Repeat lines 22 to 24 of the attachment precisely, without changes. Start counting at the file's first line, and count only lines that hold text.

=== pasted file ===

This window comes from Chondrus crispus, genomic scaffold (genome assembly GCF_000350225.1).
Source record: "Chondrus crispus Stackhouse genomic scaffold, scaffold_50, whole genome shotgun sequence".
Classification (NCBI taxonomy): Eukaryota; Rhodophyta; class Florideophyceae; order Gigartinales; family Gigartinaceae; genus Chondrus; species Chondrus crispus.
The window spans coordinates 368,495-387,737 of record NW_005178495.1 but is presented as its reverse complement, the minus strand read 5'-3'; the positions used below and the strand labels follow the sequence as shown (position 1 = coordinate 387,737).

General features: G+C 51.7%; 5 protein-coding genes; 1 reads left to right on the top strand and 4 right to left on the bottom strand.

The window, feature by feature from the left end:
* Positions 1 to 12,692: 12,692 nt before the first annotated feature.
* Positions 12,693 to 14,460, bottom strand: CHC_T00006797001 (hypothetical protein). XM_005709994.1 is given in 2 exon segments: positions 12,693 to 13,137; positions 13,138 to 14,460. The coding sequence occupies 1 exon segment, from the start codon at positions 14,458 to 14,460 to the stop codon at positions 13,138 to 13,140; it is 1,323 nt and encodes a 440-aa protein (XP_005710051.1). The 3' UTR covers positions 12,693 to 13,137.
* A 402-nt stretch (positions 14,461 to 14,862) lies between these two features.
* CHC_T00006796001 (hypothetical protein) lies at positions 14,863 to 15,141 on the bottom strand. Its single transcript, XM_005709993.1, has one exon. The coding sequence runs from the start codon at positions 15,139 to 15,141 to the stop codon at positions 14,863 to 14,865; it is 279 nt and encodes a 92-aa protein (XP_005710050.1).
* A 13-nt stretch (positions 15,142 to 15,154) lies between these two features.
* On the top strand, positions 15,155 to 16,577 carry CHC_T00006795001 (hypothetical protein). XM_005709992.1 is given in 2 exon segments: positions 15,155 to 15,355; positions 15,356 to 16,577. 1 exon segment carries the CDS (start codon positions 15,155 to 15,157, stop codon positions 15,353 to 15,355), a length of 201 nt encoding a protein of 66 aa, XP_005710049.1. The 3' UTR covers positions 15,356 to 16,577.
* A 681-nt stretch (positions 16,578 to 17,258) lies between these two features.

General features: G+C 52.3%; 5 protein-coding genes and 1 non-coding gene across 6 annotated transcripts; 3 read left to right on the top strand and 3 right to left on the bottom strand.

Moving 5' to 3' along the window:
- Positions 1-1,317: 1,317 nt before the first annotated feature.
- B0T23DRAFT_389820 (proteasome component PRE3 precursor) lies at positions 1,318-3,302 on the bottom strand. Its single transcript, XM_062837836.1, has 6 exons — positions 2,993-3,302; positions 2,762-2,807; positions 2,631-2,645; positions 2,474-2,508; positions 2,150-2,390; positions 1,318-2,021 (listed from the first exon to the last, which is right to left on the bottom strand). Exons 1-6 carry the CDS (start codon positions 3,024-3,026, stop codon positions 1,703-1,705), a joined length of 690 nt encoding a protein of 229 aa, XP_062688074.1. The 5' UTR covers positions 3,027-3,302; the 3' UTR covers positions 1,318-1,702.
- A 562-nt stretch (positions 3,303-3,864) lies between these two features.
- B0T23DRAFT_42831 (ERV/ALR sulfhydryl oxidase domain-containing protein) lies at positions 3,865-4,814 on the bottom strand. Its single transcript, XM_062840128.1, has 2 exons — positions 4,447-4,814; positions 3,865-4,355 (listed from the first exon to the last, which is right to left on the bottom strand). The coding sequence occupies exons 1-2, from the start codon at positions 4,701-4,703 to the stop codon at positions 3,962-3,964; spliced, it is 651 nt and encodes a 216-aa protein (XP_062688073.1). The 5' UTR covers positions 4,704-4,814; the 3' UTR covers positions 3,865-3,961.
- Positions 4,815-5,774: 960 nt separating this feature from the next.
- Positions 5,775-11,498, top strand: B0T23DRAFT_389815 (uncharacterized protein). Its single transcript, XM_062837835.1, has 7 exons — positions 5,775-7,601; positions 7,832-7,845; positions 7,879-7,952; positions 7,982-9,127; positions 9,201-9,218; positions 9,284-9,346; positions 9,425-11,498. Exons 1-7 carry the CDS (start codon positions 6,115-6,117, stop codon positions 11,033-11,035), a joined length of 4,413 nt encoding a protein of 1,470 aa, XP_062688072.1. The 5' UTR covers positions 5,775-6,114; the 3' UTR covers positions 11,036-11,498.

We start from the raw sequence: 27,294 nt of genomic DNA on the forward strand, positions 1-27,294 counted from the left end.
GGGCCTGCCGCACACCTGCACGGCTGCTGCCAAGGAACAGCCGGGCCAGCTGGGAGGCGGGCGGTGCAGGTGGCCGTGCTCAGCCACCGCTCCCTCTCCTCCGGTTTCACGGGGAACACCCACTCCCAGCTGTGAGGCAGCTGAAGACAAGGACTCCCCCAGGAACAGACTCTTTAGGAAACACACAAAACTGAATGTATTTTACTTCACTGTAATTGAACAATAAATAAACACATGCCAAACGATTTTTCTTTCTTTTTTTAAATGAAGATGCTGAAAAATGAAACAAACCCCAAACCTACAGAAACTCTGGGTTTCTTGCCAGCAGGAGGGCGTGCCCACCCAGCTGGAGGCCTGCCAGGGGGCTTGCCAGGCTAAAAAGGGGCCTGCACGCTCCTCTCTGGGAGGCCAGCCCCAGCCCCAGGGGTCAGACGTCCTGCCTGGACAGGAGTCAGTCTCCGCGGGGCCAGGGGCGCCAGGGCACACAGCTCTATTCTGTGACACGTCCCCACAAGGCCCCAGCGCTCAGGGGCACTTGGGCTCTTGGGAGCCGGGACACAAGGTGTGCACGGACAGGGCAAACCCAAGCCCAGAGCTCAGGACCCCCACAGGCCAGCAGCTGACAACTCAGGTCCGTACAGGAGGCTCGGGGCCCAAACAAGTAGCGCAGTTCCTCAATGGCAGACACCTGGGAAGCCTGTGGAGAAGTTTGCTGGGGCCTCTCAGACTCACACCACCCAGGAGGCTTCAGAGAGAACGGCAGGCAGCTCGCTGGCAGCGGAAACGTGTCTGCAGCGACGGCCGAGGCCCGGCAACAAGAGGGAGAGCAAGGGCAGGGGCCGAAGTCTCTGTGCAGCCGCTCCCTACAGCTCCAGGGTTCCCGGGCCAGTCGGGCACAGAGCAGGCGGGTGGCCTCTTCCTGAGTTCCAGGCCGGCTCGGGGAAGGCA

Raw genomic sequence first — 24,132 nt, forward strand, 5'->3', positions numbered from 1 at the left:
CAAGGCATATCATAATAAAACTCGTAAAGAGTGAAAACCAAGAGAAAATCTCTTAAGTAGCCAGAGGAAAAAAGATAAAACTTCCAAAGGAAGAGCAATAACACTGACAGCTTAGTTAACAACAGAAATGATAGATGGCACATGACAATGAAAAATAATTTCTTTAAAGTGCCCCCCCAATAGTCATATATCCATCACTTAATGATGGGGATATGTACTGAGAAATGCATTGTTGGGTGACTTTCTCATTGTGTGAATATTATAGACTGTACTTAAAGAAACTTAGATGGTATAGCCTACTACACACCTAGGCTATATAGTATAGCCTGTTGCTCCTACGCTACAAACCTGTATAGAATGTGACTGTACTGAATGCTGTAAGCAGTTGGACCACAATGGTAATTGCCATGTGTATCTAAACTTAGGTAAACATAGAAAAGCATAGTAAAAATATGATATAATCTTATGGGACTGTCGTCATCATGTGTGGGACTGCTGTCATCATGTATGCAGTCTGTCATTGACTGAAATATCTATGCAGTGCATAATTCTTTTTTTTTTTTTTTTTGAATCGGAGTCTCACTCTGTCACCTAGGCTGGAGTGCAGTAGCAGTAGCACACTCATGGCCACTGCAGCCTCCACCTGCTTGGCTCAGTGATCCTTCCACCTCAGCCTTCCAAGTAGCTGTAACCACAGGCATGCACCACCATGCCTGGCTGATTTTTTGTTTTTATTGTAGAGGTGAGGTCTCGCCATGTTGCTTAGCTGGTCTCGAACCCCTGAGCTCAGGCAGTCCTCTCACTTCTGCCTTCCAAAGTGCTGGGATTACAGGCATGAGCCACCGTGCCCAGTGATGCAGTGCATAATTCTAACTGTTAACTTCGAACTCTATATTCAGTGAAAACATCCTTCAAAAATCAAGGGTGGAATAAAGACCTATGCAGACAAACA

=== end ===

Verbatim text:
We start from the raw sequence: 27,294 nt of genomic DNA on the forward strand, positions 1-27,294 counted from the left end.
GGGCCTGCCGCACACCTGCACGGCTGCTGCCAAGGAACAGCCGGGCCAGCTGGGAGGCGGGCGGTGCAGGTGGCCGTGCTCAGCCACCGCTCCCTCTCCTCCGGTTTCACGGGGAACACCCACTCCCAGCTGTGAGGCAGCTGAAGACAAGGACTCCCCCAGGAACAGACTCTTTAGGAAACACACAAAACTGAATGTATTTTACTTCACTGTAATTGAACAATAAATAAACACATGCCAAACGATTTTTCTTTCTTTTTTTAAATGAAGATGCTGAAAAATGAAACAAACCCCAAACCTACAGAAACTCTGGGTTTCTTGCCAGCAGGAGGGCGTGCCCACCCAGCTGGAGGCCTGCCAGGGGGCTTGCCAGGCTAAAAAGGGGCCTGCACGCTCCTCTCTGGGAGGCCAGCCCCAGCCCCAGGGGTCAGACGTCCTGCCTGGACAGGAGTCAGTCTCCGCGGGGCCAGGGGCGCCAGGGCACACAGCTCTATTCTGTGACACGTCCCCACAAGGCCCCAGCGCTCAGGGGCACTTGGGCTCTTGGGAGCCGGGACACAAGGTGTGCACGGACAGGGCAAACCCAAGCCCAGAGCTCAGGACCCCCACAGGCCAGCAGCTGACAACTCAGGTCCGTACAGGAGGCTCGGGGCCCAAACAAGTAGCGCAGTTCCTCAATGGCAGACACCTGGGAAGCCTGTGGAGAAGTTTGCTGGGGCCTCTCAGACTCACACCACCCAGGAGGCTTCAGAGAGAACGGCAGGCAGCTCGCTGGCAGCGGAAACGTGTCTGCAGCGACGGCCGAGGCCCGGCAACAAGAGGGAGAGCAAGGGCAGGGGCCGAAGTCTCTGTGCAGCCGCTCCCTACAGCTCCAGGGTTCCCGGGCCAGTCGGGCACAGAGCAGGCGGGTGGCCTCTTCCTGAGTTCCAGGCCGGCTCGGGGAAGGCA

Raw genomic sequence first — 24,132 nt, forward strand, 5'->3', positions numbered from 1 at the left: